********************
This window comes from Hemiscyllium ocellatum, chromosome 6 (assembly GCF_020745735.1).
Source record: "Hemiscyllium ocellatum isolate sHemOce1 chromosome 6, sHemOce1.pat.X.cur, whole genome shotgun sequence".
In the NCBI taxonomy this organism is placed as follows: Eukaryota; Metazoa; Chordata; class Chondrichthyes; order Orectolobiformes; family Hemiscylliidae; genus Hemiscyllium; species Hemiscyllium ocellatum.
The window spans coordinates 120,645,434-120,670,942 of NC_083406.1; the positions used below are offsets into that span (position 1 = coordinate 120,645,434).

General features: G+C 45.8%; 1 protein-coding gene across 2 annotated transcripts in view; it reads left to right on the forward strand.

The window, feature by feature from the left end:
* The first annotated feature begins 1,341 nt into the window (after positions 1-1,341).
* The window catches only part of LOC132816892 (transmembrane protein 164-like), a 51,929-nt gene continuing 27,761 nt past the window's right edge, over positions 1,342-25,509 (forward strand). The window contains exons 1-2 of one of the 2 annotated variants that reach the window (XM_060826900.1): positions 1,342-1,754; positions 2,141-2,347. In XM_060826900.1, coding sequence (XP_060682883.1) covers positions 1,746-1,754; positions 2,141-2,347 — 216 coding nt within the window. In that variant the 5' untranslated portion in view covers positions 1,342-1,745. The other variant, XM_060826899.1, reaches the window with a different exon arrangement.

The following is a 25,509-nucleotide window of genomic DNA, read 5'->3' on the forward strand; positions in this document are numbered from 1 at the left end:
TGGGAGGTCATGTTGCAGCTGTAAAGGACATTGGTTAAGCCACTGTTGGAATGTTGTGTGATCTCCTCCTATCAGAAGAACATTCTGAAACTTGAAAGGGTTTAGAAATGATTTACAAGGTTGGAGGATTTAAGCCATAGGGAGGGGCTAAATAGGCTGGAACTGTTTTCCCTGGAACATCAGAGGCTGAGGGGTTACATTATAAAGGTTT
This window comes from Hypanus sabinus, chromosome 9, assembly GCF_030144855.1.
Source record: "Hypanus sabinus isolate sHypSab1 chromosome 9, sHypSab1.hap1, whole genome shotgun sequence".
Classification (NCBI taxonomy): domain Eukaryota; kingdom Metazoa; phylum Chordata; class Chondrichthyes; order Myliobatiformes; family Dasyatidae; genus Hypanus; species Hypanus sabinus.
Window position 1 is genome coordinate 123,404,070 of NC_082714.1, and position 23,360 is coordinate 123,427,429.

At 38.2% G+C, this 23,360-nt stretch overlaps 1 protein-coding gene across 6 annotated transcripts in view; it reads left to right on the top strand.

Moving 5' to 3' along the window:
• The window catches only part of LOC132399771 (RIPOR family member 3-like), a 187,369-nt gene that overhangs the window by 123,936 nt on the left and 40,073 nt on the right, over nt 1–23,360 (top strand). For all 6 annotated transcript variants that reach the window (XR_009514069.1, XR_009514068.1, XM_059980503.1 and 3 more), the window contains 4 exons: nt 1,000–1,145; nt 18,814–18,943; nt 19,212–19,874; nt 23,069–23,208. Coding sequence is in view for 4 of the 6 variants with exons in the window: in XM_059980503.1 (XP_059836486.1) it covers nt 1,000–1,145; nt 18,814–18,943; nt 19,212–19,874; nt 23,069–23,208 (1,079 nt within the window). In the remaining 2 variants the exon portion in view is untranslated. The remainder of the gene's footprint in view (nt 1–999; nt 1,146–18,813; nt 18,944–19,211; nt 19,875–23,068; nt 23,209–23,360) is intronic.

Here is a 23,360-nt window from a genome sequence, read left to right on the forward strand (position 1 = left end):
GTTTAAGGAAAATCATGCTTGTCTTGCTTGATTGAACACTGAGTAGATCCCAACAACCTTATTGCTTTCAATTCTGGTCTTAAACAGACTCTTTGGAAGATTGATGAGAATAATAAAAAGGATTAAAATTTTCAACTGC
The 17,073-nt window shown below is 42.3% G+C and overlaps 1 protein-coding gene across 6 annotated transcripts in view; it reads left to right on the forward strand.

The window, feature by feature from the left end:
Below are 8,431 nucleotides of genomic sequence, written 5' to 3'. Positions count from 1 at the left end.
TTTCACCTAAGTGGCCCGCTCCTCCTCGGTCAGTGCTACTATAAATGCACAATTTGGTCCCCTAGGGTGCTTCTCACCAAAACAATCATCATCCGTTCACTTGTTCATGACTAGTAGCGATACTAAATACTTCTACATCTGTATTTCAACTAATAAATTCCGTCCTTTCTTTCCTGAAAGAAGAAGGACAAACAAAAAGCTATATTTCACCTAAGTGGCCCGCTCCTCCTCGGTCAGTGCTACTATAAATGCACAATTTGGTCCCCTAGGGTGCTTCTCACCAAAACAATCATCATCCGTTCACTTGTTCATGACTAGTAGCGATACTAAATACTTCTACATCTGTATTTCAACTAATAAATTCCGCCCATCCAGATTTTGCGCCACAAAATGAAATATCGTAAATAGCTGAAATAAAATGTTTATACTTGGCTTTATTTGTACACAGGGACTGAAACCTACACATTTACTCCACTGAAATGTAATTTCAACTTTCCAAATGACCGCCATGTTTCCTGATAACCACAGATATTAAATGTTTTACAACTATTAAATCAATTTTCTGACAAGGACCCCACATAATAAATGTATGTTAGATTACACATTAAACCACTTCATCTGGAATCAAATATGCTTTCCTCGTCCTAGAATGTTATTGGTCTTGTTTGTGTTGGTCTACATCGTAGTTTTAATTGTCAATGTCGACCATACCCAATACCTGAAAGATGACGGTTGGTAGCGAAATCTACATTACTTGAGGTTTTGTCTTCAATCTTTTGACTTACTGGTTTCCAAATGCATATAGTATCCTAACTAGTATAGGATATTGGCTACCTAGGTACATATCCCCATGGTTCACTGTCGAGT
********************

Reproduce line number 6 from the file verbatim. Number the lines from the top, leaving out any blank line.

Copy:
The window, feature by feature from the left end: